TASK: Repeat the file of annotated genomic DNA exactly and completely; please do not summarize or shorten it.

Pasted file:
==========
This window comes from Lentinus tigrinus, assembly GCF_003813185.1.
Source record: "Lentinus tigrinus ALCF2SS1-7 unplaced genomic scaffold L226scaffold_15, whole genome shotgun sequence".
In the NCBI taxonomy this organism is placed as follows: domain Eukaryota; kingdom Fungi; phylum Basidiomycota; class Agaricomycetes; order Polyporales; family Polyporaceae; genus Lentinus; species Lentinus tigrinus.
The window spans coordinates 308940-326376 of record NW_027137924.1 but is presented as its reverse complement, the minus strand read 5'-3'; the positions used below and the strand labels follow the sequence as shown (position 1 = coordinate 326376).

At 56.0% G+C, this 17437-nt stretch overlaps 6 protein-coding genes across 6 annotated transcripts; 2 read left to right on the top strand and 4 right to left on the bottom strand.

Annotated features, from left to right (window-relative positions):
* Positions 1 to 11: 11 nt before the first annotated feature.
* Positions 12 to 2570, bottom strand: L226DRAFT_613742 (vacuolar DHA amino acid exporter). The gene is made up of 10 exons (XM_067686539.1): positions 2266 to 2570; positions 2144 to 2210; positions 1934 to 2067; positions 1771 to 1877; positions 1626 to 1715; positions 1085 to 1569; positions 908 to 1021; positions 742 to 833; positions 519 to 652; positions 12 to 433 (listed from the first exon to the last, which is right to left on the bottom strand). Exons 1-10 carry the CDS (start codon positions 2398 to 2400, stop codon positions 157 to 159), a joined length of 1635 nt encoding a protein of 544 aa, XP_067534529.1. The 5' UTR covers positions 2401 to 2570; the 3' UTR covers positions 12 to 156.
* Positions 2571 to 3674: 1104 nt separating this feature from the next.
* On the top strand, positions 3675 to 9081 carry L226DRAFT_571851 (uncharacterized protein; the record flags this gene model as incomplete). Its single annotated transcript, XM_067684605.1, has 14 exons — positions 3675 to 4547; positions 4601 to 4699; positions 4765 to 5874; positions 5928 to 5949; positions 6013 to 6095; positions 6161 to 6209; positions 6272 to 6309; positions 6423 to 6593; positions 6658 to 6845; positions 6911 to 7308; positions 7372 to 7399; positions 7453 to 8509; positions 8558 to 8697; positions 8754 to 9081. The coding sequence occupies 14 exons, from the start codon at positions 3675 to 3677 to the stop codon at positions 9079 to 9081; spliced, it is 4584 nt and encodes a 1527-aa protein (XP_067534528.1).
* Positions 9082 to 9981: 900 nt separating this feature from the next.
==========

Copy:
This window comes from Lentinus tigrinus, assembly GCF_003813185.1.
Source record: "Lentinus tigrinus ALCF2SS1-7 unplaced genomic scaffold L226scaffold_15, whole genome shotgun sequence".
In the NCBI taxonomy this organism is placed as follows: domain Eukaryota; kingdom Fungi; phylum Basidiomycota; class Agaricomycetes; order Polyporales; family Polyporaceae; genus Lentinus; species Lentinus tigrinus.
The window spans coordinates 308940-326376 of record NW_027137924.1 but is presented as its reverse complement, the minus strand read 5'-3'; the positions used below and the strand labels follow the sequence as shown (position 1 = coordinate 326376).

At 56.0% G+C, this 17437-nt stretch overlaps 6 protein-coding genes across 6 annotated transcripts; 2 read left to right on the top strand and 4 right to left on the bottom strand.

Annotated features, from left to right (window-relative positions):
* Positions 1 to 11: 11 nt before the first annotated feature.
* Positions 12 to 2570, bottom strand: L226DRAFT_613742 (vacuolar DHA amino acid exporter). The gene is made up of 10 exons (XM_067686539.1): positions 2266 to 2570; positions 2144 to 2210; positions 1934 to 2067; positions 1771 to 1877; positions 1626 to 1715; positions 1085 to 1569; positions 908 to 1021; positions 742 to 833; positions 519 to 652; positions 12 to 433 (listed from the first exon to the last, which is right to left on the bottom strand). Exons 1-10 carry the CDS (start codon positions 2398 to 2400, stop codon positions 157 to 159), a joined length of 1635 nt encoding a protein of 544 aa, XP_067534529.1. The 5' UTR covers positions 2401 to 2570; the 3' UTR covers positions 12 to 156.
* Positions 2571 to 3674: 1104 nt separating this feature from the next.
* On the top strand, positions 3675 to 9081 carry L226DRAFT_571851 (uncharacterized protein; the record flags this gene model as incomplete). Its single annotated transcript, XM_067684605.1, has 14 exons — positions 3675 to 4547; positions 4601 to 4699; positions 4765 to 5874; positions 5928 to 5949; positions 6013 to 6095; positions 6161 to 6209; positions 6272 to 6309; positions 6423 to 6593; positions 6658 to 6845; positions 6911 to 7308; positions 7372 to 7399; positions 7453 to 8509; positions 8558 to 8697; positions 8754 to 9081. The coding sequence occupies 14 exons, from the start codon at positions 3675 to 3677 to the stop codon at positions 9079 to 9081; spliced, it is 4584 nt and encodes a 1527-aa protein (XP_067534528.1).
* Positions 9082 to 9981: 900 nt separating this feature from the next.